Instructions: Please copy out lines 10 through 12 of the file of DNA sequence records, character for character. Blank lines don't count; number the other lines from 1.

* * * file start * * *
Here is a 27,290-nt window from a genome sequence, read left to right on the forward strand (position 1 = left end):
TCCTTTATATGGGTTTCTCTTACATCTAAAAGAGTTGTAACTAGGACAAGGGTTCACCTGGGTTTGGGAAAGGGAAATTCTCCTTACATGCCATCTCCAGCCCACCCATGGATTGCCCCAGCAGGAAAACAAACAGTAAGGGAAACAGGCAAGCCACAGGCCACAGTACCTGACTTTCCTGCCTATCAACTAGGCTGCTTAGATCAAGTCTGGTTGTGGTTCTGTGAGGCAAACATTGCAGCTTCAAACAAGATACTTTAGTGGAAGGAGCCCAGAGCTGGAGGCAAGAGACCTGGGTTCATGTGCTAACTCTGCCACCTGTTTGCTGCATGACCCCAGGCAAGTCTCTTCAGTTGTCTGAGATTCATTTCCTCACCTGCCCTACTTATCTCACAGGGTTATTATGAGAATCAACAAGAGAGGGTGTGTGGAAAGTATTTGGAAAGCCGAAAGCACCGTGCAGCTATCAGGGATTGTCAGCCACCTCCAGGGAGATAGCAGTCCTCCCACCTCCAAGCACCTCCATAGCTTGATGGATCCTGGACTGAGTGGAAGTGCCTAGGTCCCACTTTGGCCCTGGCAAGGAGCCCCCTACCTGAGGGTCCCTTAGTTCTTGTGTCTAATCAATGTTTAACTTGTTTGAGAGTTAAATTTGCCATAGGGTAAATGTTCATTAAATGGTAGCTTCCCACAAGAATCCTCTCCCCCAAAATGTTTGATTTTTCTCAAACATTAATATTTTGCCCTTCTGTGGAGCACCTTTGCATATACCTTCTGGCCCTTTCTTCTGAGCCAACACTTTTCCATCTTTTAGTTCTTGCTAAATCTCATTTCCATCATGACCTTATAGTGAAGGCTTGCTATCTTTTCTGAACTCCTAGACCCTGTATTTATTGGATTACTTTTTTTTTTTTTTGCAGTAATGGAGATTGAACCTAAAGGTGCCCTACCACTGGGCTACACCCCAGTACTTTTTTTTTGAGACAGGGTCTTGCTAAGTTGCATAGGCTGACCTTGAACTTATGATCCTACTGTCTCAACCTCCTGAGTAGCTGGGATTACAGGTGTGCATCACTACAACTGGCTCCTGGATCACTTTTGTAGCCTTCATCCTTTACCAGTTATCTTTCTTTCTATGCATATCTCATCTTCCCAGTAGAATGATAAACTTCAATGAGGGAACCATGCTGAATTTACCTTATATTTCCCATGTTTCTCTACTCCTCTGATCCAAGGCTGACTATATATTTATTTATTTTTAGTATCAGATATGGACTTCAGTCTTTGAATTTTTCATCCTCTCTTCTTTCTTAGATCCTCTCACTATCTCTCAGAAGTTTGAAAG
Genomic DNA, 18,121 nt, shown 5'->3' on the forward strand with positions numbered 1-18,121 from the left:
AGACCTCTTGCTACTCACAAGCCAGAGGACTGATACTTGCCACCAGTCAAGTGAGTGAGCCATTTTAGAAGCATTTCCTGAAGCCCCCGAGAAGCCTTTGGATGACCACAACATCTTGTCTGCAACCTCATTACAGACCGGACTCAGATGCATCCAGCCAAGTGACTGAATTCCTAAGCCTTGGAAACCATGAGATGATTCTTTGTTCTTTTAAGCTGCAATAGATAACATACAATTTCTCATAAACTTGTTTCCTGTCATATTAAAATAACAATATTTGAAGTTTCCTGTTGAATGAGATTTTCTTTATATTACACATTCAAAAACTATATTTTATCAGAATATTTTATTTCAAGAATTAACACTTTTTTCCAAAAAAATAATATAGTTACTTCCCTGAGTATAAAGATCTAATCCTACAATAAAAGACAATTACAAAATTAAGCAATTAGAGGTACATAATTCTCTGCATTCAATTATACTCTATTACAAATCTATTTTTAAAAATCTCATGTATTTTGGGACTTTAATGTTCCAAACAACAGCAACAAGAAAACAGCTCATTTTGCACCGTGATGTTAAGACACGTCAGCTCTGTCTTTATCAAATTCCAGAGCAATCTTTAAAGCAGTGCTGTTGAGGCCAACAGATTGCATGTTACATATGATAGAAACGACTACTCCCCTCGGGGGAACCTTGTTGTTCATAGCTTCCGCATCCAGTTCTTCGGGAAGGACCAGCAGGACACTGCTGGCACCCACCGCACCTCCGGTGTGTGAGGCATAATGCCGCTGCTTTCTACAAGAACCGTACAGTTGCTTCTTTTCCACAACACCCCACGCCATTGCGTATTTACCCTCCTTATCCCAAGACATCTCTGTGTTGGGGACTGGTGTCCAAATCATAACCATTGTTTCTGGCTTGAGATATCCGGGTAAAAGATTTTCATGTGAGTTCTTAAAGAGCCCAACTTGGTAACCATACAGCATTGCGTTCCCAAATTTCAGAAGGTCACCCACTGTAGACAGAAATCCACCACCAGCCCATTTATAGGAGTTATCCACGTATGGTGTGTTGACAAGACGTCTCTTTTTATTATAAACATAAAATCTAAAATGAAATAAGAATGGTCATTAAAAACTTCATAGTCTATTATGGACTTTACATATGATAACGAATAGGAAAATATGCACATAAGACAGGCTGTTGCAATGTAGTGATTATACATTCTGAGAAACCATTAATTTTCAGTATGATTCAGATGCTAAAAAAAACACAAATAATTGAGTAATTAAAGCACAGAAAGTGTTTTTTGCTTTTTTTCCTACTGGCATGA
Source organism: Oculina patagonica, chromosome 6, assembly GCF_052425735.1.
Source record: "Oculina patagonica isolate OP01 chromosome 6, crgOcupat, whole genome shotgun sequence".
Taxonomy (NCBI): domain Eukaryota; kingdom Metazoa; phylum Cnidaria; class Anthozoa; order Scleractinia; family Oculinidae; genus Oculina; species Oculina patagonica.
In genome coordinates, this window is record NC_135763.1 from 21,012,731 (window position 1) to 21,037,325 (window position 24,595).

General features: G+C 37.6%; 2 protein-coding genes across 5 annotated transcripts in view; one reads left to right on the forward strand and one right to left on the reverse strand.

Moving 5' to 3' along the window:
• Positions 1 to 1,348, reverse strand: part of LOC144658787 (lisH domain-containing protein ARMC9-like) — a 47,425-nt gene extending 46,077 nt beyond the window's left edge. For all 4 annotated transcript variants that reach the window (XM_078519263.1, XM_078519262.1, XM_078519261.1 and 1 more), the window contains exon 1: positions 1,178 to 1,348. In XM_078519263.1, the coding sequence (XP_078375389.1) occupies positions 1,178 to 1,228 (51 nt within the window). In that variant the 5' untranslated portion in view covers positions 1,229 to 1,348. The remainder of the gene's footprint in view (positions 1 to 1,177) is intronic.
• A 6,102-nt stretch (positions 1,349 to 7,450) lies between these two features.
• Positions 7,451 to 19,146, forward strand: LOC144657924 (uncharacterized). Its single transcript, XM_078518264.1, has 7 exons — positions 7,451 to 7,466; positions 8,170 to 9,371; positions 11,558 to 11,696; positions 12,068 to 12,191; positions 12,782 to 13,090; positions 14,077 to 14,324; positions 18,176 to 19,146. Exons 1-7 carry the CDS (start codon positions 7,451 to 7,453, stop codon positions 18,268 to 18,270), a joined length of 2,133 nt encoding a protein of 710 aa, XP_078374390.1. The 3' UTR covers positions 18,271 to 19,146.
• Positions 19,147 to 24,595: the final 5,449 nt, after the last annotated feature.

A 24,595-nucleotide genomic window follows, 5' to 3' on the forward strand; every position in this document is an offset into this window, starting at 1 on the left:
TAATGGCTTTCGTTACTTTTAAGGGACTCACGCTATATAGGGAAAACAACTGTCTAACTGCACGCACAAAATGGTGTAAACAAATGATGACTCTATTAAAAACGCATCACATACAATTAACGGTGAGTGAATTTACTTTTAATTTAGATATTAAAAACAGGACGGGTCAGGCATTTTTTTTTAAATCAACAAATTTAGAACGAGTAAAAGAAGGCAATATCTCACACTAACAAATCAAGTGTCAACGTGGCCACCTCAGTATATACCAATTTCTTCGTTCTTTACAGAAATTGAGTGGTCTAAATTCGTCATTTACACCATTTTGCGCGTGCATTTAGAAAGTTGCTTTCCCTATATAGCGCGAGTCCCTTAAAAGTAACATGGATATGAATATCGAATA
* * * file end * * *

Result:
Moving 5' to 3' along the window:
• Positions 1 to 1,348, reverse strand: part of LOC144658787 (lisH domain-containing protein ARMC9-like) — a 47,425-nt gene extending 46,077 nt beyond the window's left edge. For all 4 annotated transcript variants that reach the window (XM_078519263.1, XM_078519262.1, XM_078519261.1 and 1 more), the window contains exon 1: positions 1,178 to 1,348. In XM_078519263.1, the coding sequence (XP_078375389.1) occupies positions 1,178 to 1,228 (51 nt within the window). In that variant the 5' untranslated portion in view covers positions 1,229 to 1,348. The remainder of the gene's footprint in view (positions 1 to 1,177) is intronic.
• A 6,102-nt stretch (positions 1,349 to 7,450) lies between these two features.